I would just say to enter an industry that interests you and don't focus on what the gender demographics may tell you. In my experience, there's always room for qualified, motivated and enthusiastic people. In fact, industries that are under-indexed from a gender diversity stand-point are often the one's that can benefit the most from a different perspective. Women approach problems differently and may offer different thinking. More than half of headphones are purchased by women and the majority of new cars are purchased by women. Who better to influence the business, design and marketing than women?
What do you think is the biggest issue for women in the workplace?
In early career positions, women and men are starting out in almost equal numbers. In fact, women are obtaining undergraduate and graduate degrees at a higher rate than men. However, the ratio shifts dramatically the higher you go in an organization. We are losing too many women from the workplace mid-career for a number of reasons, often times to raise a family. We need to find more ways to plug this leak so women don't feel work and family are mutually exclusive. We are losing too much experience, knowledge and insight.
What are your thoughts on Sheryl Sandberg's Lean In book and movement?
There are parts of the movement that really resonate with me. In particular, not long after I had my first daughter, I was offered a break-through promotion working closely with the CEO and CFO on a daily basis and offering significant board exposure. Many of my peers were campaigning for the opportunity, and I wondered if it was the right time for me. I also recognized that it wasn't the kind of opportunity that comes along every day, and I decided I would find a way to make it work. It was clearly the right decision and served as a spring board for the position I hold today.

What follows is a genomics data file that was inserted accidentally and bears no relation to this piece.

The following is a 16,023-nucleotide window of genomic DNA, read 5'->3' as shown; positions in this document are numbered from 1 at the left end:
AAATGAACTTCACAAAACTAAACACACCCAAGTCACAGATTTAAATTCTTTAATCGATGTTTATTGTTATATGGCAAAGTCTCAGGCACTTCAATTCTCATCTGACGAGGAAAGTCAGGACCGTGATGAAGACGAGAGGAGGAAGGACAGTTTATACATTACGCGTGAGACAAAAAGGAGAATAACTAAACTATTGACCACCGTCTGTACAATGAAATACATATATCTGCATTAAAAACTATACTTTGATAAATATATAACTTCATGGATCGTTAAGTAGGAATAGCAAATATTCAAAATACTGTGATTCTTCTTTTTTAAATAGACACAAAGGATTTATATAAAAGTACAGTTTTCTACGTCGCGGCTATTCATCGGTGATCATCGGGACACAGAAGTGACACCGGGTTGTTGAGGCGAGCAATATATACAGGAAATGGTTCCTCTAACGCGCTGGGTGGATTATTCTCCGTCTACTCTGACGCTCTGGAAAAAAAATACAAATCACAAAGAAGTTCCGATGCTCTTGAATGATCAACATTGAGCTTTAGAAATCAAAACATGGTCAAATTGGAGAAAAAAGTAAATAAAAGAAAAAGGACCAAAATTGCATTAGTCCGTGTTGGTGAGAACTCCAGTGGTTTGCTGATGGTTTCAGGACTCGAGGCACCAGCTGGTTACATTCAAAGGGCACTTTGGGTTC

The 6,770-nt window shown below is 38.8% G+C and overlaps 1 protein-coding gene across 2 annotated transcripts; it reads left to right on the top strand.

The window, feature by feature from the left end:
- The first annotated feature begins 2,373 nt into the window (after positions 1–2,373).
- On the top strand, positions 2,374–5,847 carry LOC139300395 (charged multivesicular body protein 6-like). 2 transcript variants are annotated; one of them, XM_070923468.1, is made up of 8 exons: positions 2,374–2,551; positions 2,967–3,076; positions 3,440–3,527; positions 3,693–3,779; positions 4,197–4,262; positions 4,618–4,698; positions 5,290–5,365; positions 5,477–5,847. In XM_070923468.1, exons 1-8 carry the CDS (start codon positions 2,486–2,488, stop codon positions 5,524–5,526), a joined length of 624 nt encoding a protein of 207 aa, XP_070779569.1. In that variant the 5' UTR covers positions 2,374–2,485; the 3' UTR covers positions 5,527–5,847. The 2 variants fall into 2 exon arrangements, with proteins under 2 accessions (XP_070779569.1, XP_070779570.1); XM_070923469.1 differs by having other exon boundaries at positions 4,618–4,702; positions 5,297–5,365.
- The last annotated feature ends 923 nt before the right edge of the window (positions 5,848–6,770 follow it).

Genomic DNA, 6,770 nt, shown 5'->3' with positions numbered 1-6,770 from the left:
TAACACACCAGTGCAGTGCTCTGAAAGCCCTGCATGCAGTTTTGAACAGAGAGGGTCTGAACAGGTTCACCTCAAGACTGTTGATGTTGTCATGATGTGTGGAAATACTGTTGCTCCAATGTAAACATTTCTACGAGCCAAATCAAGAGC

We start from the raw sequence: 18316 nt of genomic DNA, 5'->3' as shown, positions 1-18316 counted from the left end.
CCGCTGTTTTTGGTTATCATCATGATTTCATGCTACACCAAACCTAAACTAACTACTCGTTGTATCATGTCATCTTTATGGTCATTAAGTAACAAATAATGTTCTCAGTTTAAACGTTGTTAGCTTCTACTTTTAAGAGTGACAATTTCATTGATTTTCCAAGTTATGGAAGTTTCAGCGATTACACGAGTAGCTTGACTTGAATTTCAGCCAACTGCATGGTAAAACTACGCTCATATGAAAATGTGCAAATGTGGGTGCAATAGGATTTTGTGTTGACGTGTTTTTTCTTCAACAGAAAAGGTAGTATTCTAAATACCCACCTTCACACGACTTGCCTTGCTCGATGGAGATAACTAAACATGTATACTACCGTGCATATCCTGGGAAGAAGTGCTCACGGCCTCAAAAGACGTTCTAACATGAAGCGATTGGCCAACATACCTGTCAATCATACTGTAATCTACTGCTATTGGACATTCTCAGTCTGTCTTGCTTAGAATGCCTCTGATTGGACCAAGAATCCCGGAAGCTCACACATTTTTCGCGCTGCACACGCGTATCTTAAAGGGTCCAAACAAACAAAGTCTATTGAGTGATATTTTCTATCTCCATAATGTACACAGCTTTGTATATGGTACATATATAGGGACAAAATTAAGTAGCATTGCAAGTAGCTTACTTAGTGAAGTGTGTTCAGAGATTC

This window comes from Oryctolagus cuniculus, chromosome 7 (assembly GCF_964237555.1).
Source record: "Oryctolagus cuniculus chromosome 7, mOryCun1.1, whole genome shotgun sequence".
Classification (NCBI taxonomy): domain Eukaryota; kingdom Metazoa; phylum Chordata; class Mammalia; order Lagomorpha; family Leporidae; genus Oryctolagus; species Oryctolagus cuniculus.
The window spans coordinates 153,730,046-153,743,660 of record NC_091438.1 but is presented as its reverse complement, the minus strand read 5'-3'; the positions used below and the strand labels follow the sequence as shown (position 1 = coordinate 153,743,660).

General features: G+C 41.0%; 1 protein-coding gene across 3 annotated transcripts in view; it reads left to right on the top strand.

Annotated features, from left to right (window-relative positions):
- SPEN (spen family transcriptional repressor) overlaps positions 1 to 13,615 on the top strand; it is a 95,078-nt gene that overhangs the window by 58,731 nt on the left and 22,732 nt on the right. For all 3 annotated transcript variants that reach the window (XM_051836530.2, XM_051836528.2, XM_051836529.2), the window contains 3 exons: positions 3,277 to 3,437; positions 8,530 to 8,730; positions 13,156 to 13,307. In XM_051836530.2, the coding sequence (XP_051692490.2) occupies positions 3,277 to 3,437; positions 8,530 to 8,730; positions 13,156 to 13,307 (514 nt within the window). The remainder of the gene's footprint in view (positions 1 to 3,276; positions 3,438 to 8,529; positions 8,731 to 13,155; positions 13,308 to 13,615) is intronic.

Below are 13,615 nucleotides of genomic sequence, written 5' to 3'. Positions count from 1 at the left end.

How has mentorship made a difference in your professional and personal life?
I've benefited from many role models and a few key mentors who also served as influential sponsors for me. It's so valuable to learn from the experiences and perspectives of people you trust and admire. In the same way, I'm quick to offer time to young people and peers who want a different view point. We're all in this together.
Which other female leaders do you admire and why?
There are so many female leaders I admire. I've been incredibly impressed with the women who serve on HARMAN's Board of Directors. Ann Korologos served as the Secretary of Labor under President Reagan and I appreciated the insights she shared during HARMAN Women's Network speaker series. She shared great advice, for instance, when someone wants to hire you and you're not totally sure what the job entails, don't let that stop you. Have the attitude 'I can do that.' Closer to home, I remember the days when my mother was working full-time, working on her master's degree, and raising my sister and me.
What are your hopes for the future of HARMAN?
I am excited to be a part of building HARMAN with such a talented team. I derive a lot of satisfaction in strengthening the brand and growing the company so we can hire more people, serve more customers, reach more consumers and return value for our shareholders. HARMAN is an extremely innovative company with a strong pipeline of groundbreaking ideas in audio, video and infotainment. While our brands are iconic, in many ways, we're just getting started, and I'm energized every day to contribute to our mission.